Hunger-striking activists refuse bail release by court

A file photo of activists Orawan ‘Bam’ Phuphong and Tantawan ‘Tawan’ Tuatulanon. Photo: Thai Lawyers for Human Rights
A file photo of activists Orawan ‘Bam’ Phuphong and Tantawan ‘Tawan’ Tuatulanon. Photo: Thai Lawyers for Human Rights

A court on Tuesday granted a one-month release to two hunger-striking activists upon a hospital request. However, the duo insisted that they would maintain their strike from the hospital.

After agreeing to receive intravenous care yesterday, Tantawan “Tawan” Tuatulanon and Orawan “Bam” Phuphong were offered bail by the Criminal Court after a 20-day hunger strike that left them seriously ill.

The bail came after a request by Paruehas Tor-udom, director of Thammasat University Hospital, where the duo have been receiving treatment. Paruehas wrote that Tantawan and Orawan’s lives were in danger as they had practiced a dry hunger strike for more than 20 days. 

However, according to lawyer Krisadang Nutcharas, Tantawan and Orawan did not acknowledge Paruehas’ request for their release. Although they said they were “surprised” by the court’s decision, they decided to not consent to the release order and continued their hunger strike.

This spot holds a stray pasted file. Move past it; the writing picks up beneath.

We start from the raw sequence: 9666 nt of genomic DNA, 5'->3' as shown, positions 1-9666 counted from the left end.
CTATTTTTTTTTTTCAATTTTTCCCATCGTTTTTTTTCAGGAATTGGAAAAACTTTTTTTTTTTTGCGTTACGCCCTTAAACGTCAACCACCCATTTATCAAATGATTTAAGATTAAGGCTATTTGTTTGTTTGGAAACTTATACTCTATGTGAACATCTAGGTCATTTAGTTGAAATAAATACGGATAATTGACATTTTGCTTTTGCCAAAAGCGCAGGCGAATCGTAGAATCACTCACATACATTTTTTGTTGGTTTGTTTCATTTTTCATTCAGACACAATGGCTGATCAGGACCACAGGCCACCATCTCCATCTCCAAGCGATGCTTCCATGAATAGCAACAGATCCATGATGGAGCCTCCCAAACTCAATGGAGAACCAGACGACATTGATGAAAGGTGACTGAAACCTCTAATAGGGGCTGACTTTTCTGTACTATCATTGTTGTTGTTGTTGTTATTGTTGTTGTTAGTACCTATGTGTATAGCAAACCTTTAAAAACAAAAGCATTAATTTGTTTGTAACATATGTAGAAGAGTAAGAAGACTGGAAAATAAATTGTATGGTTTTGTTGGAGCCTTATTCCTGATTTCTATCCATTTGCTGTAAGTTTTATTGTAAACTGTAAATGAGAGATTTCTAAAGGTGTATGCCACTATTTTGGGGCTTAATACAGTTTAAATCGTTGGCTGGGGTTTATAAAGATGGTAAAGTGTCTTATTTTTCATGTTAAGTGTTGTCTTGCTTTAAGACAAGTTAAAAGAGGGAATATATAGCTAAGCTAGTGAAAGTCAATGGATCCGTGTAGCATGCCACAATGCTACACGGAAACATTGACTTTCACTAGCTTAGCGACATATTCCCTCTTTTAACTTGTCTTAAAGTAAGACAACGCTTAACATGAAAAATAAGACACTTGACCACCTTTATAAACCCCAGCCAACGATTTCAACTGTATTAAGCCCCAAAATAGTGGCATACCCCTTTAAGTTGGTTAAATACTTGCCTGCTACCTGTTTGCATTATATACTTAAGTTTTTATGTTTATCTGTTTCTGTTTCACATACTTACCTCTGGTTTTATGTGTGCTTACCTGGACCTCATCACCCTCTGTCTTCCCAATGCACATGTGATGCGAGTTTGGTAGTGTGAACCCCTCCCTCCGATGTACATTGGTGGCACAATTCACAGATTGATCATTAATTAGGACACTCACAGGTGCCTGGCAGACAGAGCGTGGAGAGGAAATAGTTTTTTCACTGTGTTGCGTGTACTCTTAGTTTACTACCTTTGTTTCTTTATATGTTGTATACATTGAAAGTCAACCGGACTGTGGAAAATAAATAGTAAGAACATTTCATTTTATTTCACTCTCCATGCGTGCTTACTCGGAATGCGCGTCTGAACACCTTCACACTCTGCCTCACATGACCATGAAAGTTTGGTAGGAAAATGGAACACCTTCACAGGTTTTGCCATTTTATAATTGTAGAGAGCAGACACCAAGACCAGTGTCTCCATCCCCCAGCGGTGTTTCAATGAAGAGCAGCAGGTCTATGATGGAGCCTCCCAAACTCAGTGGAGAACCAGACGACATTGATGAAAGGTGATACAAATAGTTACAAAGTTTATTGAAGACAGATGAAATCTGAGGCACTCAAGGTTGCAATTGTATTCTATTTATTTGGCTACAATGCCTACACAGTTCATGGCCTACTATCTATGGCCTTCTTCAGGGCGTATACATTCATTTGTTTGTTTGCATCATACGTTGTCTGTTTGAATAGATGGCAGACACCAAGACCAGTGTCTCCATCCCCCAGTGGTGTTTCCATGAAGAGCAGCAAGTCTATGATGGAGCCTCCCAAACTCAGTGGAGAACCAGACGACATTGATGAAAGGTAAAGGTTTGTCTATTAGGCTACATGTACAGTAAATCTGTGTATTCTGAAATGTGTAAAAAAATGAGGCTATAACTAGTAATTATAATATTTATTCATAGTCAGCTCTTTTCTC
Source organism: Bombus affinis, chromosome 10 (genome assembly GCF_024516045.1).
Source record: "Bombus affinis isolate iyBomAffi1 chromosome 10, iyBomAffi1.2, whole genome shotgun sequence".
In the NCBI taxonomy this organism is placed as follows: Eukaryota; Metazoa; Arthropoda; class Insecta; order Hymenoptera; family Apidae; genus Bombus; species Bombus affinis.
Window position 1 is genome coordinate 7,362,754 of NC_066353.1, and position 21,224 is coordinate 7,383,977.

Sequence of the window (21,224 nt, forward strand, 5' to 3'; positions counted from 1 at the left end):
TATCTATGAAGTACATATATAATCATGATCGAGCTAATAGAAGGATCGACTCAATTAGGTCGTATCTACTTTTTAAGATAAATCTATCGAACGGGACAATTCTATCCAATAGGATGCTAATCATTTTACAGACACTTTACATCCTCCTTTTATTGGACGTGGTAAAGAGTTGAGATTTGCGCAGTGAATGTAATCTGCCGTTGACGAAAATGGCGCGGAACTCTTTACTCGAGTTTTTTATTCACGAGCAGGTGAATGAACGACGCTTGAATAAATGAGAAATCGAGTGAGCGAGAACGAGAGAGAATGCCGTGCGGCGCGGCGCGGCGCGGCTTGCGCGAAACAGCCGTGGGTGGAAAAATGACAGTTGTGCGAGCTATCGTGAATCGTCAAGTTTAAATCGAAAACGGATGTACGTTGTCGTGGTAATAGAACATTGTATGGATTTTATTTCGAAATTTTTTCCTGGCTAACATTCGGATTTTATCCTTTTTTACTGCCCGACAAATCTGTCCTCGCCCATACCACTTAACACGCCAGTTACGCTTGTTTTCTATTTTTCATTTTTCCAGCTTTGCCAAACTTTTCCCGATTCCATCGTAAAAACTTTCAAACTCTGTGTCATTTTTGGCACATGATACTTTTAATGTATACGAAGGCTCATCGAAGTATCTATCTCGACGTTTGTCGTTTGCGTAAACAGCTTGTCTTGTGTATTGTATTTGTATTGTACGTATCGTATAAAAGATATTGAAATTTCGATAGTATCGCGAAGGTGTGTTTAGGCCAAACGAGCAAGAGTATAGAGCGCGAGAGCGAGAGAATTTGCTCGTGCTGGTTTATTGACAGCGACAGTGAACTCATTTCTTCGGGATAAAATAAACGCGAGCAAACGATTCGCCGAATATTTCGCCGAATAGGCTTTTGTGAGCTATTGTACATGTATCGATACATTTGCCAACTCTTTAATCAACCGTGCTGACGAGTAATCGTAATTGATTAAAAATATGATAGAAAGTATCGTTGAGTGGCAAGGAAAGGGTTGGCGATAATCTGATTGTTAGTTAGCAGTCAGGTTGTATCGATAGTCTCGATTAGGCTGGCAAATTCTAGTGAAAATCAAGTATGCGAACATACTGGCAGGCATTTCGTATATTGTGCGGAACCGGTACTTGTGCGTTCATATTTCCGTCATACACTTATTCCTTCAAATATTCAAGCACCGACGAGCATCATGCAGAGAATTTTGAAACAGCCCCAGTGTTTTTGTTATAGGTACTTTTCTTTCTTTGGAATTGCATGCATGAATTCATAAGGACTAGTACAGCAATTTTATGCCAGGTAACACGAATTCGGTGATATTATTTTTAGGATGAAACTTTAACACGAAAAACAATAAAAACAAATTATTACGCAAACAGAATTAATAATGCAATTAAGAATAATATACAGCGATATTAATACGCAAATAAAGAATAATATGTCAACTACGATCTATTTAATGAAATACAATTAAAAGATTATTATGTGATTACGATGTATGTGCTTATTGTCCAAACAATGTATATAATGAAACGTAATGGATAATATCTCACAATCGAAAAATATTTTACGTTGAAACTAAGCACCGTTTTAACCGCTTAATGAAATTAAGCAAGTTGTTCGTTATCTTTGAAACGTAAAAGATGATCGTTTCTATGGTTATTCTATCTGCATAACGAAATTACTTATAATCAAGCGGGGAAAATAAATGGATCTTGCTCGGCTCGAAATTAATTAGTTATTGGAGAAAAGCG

The two activists had hoped Monday that the court would grant bail for eight protesters of the Thalu Gas group who had been charged for allegedly using ping-pong bombs, or fireworks, at a protest two years ago in Bangkok’s Din Daeng area. The court refused to do so. 

Tantawan, 21, and Orawan, 23, have been on hunger strike since Jan. 16 to demand three things: reform of the justice system, the release of political prisoners pending trials, and political support by every party for repealing Section 112 or lese majeste.

Tantawan and Orawan were charged last year under the draconian royal insult law known as lese majeste for conducting an opinion poll about royal motorcades snarling traffic in the capital. Those convicted under the royal defamation law face up to 15 years in prison per offense.

They have been detained since Jan. 16, when they asked the Criminal Court to revoke their bail to call out the unusual use of pretrial detention against political activists; namely, critics of the monarchy.


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